K-12 education is so important because again it's the power of the special interests. My God, I have nothing but good things to say about teachers. My daughter's in school right now to be a teacher. She wants to teach math. And I have nothing but good things to say about teachers unions. I have all sorts of bad things to say about the political arm of teachers unions that will take the worst-performing school system and not let anyone tamper with it or bring accountability into the system. These kids deserve a world-class education.
So that's No. 2: let's bring fairness into the system, let's fix education and let's fix the economy. And so much of the fixing of the economy is to get rid of the special treatment of all the special interests, the favored corporations, the wealthy, and get back to creating a fair system, and let's get our budget in balance and with the proper amount of spending cuts and revenue enhancers so that we can ensure the continued social safety net and the improvement of the social safety net. After all, as our country progresses and grows, we want to be able to grow the social safety net.
But I have to tell you something: My vision of the U.S. economy is like a gigantic flywheel and when the flywheel is humming along and it is moving fast, there is so much energy in that flywheel that you can suck off power and you can add to social programs and you can improve the lot of the poor and all that. But right now we have been struggling with this flywheel, which is the U.S. economy, of slowing down dangerously and we need to put our efforts on getting it going again so we can continue to take even better care of the underclass than we have been. But we need to put our efforts on the U.S. economy, that flywheel, which is the job engine.
Now Congressman Waxman, in June, was giving an interview with C-SPAN, and they asked him about the economy and Congressman Waxman says, "Well, I think we're in a depression." A depression. Now I disagree. But that was the word he used.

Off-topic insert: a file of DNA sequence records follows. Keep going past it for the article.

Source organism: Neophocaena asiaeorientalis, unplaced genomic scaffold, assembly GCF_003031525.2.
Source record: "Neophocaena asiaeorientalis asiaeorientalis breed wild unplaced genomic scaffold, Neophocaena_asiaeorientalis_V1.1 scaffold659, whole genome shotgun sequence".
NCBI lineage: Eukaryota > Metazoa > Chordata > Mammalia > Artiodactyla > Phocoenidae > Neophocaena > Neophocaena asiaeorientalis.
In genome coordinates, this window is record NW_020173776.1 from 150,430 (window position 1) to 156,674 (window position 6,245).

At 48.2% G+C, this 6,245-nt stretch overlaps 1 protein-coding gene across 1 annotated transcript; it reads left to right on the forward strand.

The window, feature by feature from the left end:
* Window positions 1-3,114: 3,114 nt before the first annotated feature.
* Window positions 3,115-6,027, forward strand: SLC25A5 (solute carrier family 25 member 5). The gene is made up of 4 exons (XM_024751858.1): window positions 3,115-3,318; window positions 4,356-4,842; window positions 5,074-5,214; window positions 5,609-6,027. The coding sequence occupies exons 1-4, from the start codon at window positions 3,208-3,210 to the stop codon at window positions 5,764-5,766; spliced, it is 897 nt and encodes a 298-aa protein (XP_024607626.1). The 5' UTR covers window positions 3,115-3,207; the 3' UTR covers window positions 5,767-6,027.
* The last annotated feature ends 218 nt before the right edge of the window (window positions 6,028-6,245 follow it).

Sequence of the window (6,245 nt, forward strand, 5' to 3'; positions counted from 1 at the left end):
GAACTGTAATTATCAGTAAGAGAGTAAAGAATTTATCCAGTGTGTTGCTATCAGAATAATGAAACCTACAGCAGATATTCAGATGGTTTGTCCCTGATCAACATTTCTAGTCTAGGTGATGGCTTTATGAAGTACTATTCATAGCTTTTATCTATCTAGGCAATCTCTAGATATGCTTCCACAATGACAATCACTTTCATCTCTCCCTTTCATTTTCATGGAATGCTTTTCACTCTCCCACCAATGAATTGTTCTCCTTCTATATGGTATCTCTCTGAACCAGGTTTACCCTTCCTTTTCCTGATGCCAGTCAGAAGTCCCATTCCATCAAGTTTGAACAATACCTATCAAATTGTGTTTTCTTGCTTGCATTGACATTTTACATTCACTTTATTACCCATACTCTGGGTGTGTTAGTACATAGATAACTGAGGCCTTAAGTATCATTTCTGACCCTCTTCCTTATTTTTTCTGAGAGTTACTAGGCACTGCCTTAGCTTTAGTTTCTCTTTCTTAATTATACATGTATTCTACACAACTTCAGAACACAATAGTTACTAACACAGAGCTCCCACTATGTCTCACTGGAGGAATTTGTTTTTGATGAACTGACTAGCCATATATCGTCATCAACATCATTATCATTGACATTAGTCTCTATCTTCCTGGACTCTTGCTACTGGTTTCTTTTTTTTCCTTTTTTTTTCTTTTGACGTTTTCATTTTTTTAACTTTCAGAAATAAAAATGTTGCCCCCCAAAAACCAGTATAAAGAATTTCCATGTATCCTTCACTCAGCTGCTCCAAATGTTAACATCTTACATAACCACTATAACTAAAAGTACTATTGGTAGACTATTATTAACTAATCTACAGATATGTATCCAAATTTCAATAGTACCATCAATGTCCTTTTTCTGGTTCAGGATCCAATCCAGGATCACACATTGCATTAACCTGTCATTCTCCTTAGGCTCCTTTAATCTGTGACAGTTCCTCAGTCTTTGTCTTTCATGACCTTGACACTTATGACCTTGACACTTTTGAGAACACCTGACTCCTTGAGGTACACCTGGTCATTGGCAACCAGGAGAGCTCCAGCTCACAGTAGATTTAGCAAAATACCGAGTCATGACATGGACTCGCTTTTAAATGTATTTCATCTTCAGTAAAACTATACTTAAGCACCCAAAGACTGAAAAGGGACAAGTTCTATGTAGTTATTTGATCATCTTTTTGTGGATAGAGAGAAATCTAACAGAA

But my question for him will be, "When are you going to act like it?" Because 60 days before, there was the Jobs Act, Jumpstart Our Business Startups, which was to make it easier for small business to raise money, to undo some of the harm that Sarbanes-Oxley created. It was proposed by President Obama. It was supported overwhelmingly by both houses of Congress. They actually did something that they haven't been doing — they got together. It passed the House 390-23. It passed the Senate 75, also coincidentally, to 23. President Obama signed it into law.
But here's the deal, Liz: Congressman Waxman voted against it. He was one of 23. And this is the same guy that 60 days later said we're in a depression. Well, where do you think, how do you think you're going to get this economy moving? You can't vote against stuff like that. That's the stuff we need. And sadly, I'm afraid that he thinks the way to get the economy going is to gin up the government sector.
And, no, you know, you're a private-based economy largely, and everything comes from the private sector. We need to get it working but we need to get it working fairly. Come back to those hedge funds managers and things like that. That's my answer.
By the way, I'm on the board of Junior Achievement. And another answer, 'cause one of the reasons I am on the board is I have helped make sure that their focus, Junior Achievement of Southern California, is on financial education for the inner city kids. That's where our emphasis is because it is so important for them to understand what our economy is all about and why it's worth their while to stay in school and what they see the end game. Because, otherwise, how do they know?